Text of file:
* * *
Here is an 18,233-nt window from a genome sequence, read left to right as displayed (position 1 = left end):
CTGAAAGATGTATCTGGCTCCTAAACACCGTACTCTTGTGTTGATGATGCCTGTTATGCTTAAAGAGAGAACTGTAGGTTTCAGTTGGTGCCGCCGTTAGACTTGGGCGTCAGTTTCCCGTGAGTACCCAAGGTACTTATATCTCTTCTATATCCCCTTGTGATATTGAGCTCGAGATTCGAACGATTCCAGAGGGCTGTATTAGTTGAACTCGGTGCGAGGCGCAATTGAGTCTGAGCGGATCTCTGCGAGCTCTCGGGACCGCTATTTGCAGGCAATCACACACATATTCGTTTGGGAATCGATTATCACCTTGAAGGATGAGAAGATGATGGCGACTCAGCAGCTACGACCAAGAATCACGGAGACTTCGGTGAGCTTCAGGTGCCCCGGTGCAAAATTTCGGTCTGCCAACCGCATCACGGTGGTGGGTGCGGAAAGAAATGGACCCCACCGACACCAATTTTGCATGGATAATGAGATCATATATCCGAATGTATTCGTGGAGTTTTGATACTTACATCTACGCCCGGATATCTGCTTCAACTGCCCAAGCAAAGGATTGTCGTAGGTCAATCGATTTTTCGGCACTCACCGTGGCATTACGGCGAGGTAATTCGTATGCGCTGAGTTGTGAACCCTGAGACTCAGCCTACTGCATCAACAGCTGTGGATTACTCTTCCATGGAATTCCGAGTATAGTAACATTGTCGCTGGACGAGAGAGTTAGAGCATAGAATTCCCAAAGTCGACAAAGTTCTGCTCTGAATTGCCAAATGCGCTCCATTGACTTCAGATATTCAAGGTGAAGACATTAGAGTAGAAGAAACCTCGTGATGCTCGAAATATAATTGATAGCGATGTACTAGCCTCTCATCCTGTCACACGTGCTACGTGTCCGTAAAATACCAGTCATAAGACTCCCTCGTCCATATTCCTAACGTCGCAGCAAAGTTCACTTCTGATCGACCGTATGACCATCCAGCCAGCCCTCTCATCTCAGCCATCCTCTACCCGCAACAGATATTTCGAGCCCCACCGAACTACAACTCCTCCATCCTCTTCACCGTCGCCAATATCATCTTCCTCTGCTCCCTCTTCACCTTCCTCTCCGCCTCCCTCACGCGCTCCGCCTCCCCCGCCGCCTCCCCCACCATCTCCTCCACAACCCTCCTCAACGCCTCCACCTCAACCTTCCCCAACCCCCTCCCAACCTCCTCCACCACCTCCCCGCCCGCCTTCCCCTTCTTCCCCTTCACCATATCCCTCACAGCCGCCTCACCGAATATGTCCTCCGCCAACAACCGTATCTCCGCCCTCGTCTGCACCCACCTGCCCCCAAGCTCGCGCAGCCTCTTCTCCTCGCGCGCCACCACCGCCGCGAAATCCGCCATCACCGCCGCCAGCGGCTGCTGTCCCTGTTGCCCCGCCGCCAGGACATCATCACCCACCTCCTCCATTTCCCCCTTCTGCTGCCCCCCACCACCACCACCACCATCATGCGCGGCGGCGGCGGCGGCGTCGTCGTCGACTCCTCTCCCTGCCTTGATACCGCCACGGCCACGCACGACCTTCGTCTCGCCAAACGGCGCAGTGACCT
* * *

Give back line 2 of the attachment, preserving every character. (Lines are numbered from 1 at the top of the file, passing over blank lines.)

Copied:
CTGAAAGATGTATCTGGCTCCTAAACACCGTACTCTTGTGTTGATGATGCCTGTTATGCTTAAAGAGAGAACTGTAGGTTTCAGTTGGTGCCGCCGTTAGACTTGGGCGTCAGTTTCCCGTGAGTACCCAAGGTACTTATATCTCTTCTATATCCCCTTGTGATATTGAGCTCGAGATTCGAACGATTCCAGAGGGCTGTATTAGTTGAACTCGGTGCGAGGCGCAATTGAGTCTGAGCGGATCTCTGCGAGCTCTCGGGACCGCTATTTGCAGGCAATCACACACATATTCGTTTGGGAATCGATTATCACCTTGAAGGATGAGAAGATGATGGCGACTCAGCAGCTACGACCAAGAATCACGGAGACTTCGGTGAGCTTCAGGTGCCCCGGTGCAAAATTTCGGTCTGCCAACCGCATCACGGTGGTGGGTGCGGAAAGAAATGGACCCCACCGACACCAATTTTGCATGGATAATGAGATCATATATCCGAATGTATTCGTGGAGTTTTGATACTTACATCTACGCCCGGATATCTGCTTCAACTGCCCAAGCAAAGGATTGTCGTAGGTCAATCGATTTTTCGGCACTCACCGTGGCATTACGGCGAGGTAATTCGTATGCGCTGAGTTGTGAACCCTGAGACTCAGCCTACTGCATCAACAGCTGTGGATTACTCTTCCATGGAATTCCGAGTATAGTAACATTGTCGCTGGACGAGAGAGTTAGAGCATAGAATTCCCAAAGTCGACAAAGTTCTGCTCTGAATTGCCAAATGCGCTCCATTGACTTCAGATATTCAAGGTGAAGACATTAGAGTAGAAGAAACCTCGTGATGCTCGAAATATAATTGATAGCGATGTACTAGCCTCTCATCCTGTCACACGTGCTACGTGTCCGTAAAATACCAGTCATAAGACTCCCTCGTCCATATTCCTAACGTCGCAGCAAAGTTCACTTCTGATCGACCGTATGACCATCCAGCCAGCCCTCTCATCTCAGCCATCCTCTACCCGCAACAGATATTTCGAGCCCCACCGAACTACAACTCCTCCATCCTCTTCACCGTCGCCAATATCATCTTCCTCTGCTCCCTCTTCACCTTCCTCTCCGCCTCCCTCACGCGCTCCGCCTCCCCCGCCGCCTCCCCCACCATCTCCTCCACAACCCTCCTCAACGCCTCCACCTCAACCTTCCCCAACCCCCTCCCAACCTCCTCCACCACCTCCCCGCCCGCCTTCCCCTTCTTCCCCTTCACCATATCCCTCACAGCCGCCTCACCGAATATGTCCTCCGCCAACAACCGTATCTCCGCCCTCGTCTGCACCCACCTGCCCCCAAGCTCGCGCAGCCTCTTCTCCTCGCGCGCCACCACCGCCGCGAAATCCGCCATCACCGCCGCCAGCGGCTGCTGTCCCTGTTGCCCCGCCGCCAGGACATCATCACCCACCTCCTCCATTTCCCCCTTCTGCTGCCCCCCACCACCACCACCACCATCATGCGCGGCGGCGGCGGCGGCGTCGTCGTCGACTCCTCTCCCTGCCTTGATACCGCCACGGCCACGCACGACCTTCGTCTCGCCAAACGGCGCAGTGACCT